Review: The Avalanches at Thebarton Theatre

The last time The Avalanches played Adelaide, George W Bush was freshly inaugurated as the US president, Flume was just nine years old and The Avalanches were one of the most hyped bands on the planet thanks to their recently released debut album, Since I Left You.

Released in November 2000, Since I Left You is the Pet Sounds of sample-based albums. Featuring around 3500 samples, the album took the genre, and electronic and dance music in general, to new heights with a highly danceable record that utilised second-hand shop rejects (as well as disco classics) for samples and didn’t rely on big beats and pounding baselines. Unusually for an electronic outfit, they were also one of the most anarchic live bands in the late ‘90s and early ‘00s, as their energetic sets resulted in broken bones and cancelled tours.

Waiting for a second album, however, was a lesson in extreme patience. Every year there seemed to be word that a new record was on its way. And every year fans would be disappointed as rumours proved to be just that – rumours. But when all hope was lost, news came through last year that the single Frankie Sinatra would precede a new album, Wildflower, their first in 16 years.

Eliza Wolfgramm (foreground) and Spank Rock (background)

While the Oompa Loompa backpack hip hop first single left many worried, the resulting album was a success. The scaled-down group (featuring only two original members, Robbie Chater and Tony Di Blasi) was inspired by the Beach Boys. An apt inspiration. But their latest album should be compared to the late ’60s and early ’70s work of The Beach Boys. The psychedelic Wildflower was no game changer in the mode of Since I Left You, it wasn’t the Pet Sounds or Smiley Smile of sampling, instead, like the Beach Boys’ run of solid post-Smiley Smile long players (Friends, Sunflower, 20/20 and Surf’s Up) The Avalanches just turned in a bloody good record. Not revolutionary, just entertaining.

And, like a wounded Beach Boys about to tour with Brian Wilson at home, The Avalanches hit Adelaide 16 years after their local Big Day Out appearance with only one original member on stage, Di Blasi (Chater, sadly, was in hospital dealing with an ongoing health issue).


Spank Rock

Before the main act, local rockers Bad//Dreems took to the stage in what was a bizarre choice for a support act; TKay Maidza would have been ideal or, indeed, a DJ (the other states had hip hop innovator Grandmaster Flash DJing as the support). However, the normcore looking pub rockers did what they did and did it well, it was just the wrong situation for their brand of punch-the-air Oz rock.

After an ambivalent opening, the crowd began to fill a sweaty Thebarton Theatre to catch the main act after a decade-and-a-half absence. Hitting the stage for joyous opener Because I’m Me, Di Blasi (on keys and samples) was joined by Chater’s replacement, the multi-instrumentalist Jonti (who organised the live Avalanches tribute show for Vivid in 2014), rapper Spank Rock, vocalist Eliza Wolfgramm and drummer Paris Jeffree. The Jackson 5-like disco of Because I’m Me got the sweat-drenched crowd prepared for the annoyingly catchy comeback single Frankie Sinatra before Wolfgramm took centre stage for The Clash cover Guns of Brixton, an appropriate cover, as the militant look of the live band was a mix between The Clash and extras from Walter Hill’s 1979 cult classic The Warriors (Jonti was even rocking a Warriors tee). The show’s quality visuals also looked to be inspired by the New York subways of the highly stylised cult film.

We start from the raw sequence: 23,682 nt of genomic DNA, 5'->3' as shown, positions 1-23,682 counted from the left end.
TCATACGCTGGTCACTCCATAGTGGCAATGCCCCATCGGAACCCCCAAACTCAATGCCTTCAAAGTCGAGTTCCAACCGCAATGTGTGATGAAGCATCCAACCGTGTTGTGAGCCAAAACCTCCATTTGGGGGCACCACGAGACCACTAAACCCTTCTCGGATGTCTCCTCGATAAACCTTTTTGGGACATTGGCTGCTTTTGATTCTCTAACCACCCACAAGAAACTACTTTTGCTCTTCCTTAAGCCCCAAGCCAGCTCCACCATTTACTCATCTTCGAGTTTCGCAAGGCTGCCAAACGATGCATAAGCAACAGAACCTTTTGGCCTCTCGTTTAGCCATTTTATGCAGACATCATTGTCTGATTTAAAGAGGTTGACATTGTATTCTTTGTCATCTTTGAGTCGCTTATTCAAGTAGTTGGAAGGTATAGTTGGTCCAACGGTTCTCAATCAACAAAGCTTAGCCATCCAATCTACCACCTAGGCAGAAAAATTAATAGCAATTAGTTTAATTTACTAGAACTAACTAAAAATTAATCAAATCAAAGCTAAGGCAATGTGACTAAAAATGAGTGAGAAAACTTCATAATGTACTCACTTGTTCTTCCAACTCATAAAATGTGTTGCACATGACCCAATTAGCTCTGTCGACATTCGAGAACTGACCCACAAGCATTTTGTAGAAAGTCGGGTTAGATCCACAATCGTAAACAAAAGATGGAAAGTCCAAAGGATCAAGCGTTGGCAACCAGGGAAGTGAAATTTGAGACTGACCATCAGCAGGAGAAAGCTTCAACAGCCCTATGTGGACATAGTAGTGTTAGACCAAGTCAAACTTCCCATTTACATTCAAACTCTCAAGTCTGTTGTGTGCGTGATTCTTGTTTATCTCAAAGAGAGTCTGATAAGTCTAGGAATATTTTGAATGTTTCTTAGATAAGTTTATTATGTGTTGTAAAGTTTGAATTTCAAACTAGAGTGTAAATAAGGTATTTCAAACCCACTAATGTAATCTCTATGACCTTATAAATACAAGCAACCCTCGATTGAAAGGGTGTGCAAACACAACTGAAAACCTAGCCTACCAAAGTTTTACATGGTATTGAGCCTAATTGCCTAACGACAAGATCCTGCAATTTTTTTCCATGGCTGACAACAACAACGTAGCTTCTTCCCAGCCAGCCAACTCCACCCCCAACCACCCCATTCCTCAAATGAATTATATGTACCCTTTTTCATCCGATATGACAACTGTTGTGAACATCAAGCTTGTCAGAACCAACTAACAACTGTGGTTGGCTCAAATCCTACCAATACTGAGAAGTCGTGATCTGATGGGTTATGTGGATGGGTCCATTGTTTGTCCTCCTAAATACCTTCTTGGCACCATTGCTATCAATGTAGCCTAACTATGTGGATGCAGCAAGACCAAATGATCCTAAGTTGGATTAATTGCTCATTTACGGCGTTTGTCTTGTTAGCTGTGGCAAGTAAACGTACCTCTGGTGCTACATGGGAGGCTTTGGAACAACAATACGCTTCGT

Eliza Wolfgramm

While Wolfgramm and Spank Rock (who with producer XXXChange brought Baltimore Club to the world in 2006 with the album YoYoYoYoYo) were inspired choices to lead The Avalanches live Mk II, vocalist Oscar Key Sung was hard to hear when he took the mic to sing Colours and didn’t have the presence of the other two frontpeople.

Running through their set at a cracking pace (with the extended jam of Subways and Wildflower high point If I Was a Folkstar the highlights), The Avalanches worked the crowd into a frenzy with hit Frontier Psychiatrist. And then they were off. The crowd wanted more. A lot more.

They complied, returning with fan favourite Electricity, the single which paved the way for Since I Left You and hinted to the world that this Melbourne collective was something special. Unfortunately, the encore seemed as lightning quick as the main set. After performing future stoner classic The Noisy Eater and anthem Since I Left You, they left the stage with their debut album opener still ringing in the crowd’s ears.


Jonti

The Avalanches’ return to Adelaide was a quick and high impact musical workout that got the three-quarters full Thebarton Theatre moving in unison for one of the most joyous concerts I’ve witnessed in a long while. After 16 years in the wilderness, The Avalanches have found their groove on record as well as the stage. Let’s hope we don’t have to wait until 2033 to welcome them back.

 

The Avalanches and Bad//Dreems
Thebarton Theatre
Saturday, January 7
Photos: Sia Duff

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